Posted by Amy Henry on Fri, Jul 23, 2010 @ 10:38 AM

In 2009, LeBron James was the second most popular athlete among kids and tweens, and the favorite among teens. Who beat him? Michael Phelps…And while we’re not denying that Phelps has some staying power, we can already see that in 2010, with the Olympics fading in kids’ collective memory, he fell to fourth.

In the first half of 2010, LeBron continues at the second spot overall among youth, but his popularity grew among tweens. 3% of tweens cite him as their “favorite professional athlete” versus 2% a year ago. While these numbers might seem small, with sports loyalties being local, any kind of consensus is meaningful. (Interestingly, Peyton Manning beats James among tweens, and Michael Jordan shows he will never die by continuing to win among kids. Who is ahead of him for teens? Fellow ballers, Michael Jordan and Kobe Bryant…But taking the top spot: Tiger Woods. And that fact deserves a blog entry all its own.)LeBron James

So what do kids, tweens and teens think about LeBron James’ decision to leave the Cleveland Cavaliers for the Miami Heat?

For adults, this story was hard to avoid. ESPN granted James a one-hour special to make his announcement. His choice of teams trumped most other national news. Other players seemed to be looking to him to make a move before they made their own decision – as if this was a schoolyard pick-up game rather than a multi-million dollar business venture. The lead-up to his decision was rivaled only by the continuous feed of the oil rig spewing in the Gulf.

So were kids as all-consumed as we were? In a nutshell, not so much. Over half of all kids (6-10, in elementary school) admitted that they either didn’t know who LeBron is or that they just didn’t care. Obviously, we have only our fair share of kids from Cleveland.

But perhaps more interesting is that kids seems to be siding with LeBron. When we asked them what they thought of LeBron James' decision to go to the Miami Heat, more kids said that he “did the right thing” than the “wrong one.”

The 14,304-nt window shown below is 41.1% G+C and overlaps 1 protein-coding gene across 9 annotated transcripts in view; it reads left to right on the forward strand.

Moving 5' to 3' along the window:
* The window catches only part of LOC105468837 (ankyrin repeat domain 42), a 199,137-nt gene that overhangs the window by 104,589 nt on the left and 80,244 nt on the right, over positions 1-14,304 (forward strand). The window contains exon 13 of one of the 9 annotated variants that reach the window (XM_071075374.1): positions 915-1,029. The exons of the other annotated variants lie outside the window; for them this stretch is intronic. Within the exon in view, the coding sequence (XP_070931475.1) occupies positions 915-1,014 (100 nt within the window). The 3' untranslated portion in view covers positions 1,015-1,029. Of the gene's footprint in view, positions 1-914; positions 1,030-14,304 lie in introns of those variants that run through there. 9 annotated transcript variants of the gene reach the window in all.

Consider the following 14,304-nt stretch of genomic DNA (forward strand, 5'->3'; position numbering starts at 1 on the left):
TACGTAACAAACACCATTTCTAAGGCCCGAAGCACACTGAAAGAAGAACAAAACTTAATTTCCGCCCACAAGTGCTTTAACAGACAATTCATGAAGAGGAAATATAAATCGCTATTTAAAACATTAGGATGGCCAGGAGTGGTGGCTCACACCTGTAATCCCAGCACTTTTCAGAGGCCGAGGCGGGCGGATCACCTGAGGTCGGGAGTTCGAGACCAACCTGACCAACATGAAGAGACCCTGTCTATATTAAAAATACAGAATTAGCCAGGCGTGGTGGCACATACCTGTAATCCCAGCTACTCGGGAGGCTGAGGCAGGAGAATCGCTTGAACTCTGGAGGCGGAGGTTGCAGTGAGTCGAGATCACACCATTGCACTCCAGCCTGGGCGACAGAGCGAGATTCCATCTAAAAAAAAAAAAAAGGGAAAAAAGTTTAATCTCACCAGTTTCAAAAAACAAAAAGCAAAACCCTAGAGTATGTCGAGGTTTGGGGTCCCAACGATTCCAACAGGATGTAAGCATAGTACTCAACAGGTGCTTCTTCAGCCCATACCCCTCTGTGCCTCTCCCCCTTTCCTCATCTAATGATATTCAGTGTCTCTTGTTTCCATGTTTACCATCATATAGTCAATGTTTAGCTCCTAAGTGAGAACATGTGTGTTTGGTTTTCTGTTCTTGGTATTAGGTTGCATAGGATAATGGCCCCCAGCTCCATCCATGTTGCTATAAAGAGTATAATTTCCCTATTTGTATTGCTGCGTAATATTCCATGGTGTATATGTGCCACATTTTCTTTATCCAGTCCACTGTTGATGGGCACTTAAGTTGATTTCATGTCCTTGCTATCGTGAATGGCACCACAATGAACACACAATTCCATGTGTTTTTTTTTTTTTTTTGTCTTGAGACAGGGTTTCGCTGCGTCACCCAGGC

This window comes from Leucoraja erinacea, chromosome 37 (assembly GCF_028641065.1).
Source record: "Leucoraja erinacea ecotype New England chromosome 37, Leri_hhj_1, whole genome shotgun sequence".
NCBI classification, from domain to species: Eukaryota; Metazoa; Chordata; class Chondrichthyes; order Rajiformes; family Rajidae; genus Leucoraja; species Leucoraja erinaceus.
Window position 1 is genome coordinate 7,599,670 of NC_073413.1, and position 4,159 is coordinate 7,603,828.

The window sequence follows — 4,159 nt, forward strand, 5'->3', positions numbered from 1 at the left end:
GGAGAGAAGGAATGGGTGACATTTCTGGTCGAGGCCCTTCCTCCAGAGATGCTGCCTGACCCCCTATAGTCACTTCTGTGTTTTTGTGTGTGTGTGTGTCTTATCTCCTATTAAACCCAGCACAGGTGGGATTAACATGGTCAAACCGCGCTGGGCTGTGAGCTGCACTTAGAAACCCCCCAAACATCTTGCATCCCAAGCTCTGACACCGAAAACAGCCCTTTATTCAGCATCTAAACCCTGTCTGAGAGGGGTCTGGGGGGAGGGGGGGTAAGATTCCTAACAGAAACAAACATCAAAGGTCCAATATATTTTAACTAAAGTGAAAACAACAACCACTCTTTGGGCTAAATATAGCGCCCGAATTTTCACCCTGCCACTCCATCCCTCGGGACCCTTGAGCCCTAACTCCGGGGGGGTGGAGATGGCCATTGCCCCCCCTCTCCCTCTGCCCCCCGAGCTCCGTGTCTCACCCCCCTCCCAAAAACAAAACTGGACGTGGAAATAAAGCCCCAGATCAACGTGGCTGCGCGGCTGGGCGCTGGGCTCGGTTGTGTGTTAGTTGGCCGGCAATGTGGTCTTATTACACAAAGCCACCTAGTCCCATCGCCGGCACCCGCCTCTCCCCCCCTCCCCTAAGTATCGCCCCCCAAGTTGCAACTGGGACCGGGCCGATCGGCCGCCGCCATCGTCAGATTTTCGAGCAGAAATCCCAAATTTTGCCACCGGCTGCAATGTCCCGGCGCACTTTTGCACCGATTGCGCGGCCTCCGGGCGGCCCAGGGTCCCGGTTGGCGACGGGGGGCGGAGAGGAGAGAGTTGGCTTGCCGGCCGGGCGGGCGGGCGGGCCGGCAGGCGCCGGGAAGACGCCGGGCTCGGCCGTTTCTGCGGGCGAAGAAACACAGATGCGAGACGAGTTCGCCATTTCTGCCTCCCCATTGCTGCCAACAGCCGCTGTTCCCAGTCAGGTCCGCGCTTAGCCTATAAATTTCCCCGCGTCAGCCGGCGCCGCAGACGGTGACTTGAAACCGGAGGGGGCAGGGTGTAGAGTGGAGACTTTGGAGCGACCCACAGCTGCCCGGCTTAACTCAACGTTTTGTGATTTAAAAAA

Are kids just cold-hearted winner take all fans?  Perhaps. “There’s little that’s more important than being a “winner” to an 8, 9 or 10 year old,” as Dan Acuff asserts in What Kids Buy and Why. But perhaps kids are applying a more savvy value code than we might think.

First, kids know that good sportsmanship matters. And whatever we might think of James’ decision to leave a team where he started his career, his actions seem much more sportsmanlike than those of Cavs owner, Dan Gilbert. In case you haven’t seen his open letter to Cavs fans, we’ll summarize. We want to win…LeBron would help us win…He doesn’t like us anymore…We hate him.

Most elementary school kids recognize this as the kind of whining that they stopped engaging in long ago. And they probably sense a bit of cyberbullying in Gilbert’s tone. Can you imagine what he might have been texting? Kids might recognize this kind of taunting from the playground – and that might be precisely why they don’t like it.

Kids also seem to understand something that most adults seem to be forgetting; this is a business. And kids are not so innocent to ignore the dollars associated with professional athlete’s decisions. It’s not counter to the mystique – it’s part of it. Perhaps in some ways, they’re more mature about the reality that professional sports is a business. And while it may have always been, they don’t seem nostalgic for the days when pro athletes played for “the love of the game” like many of us adults might be.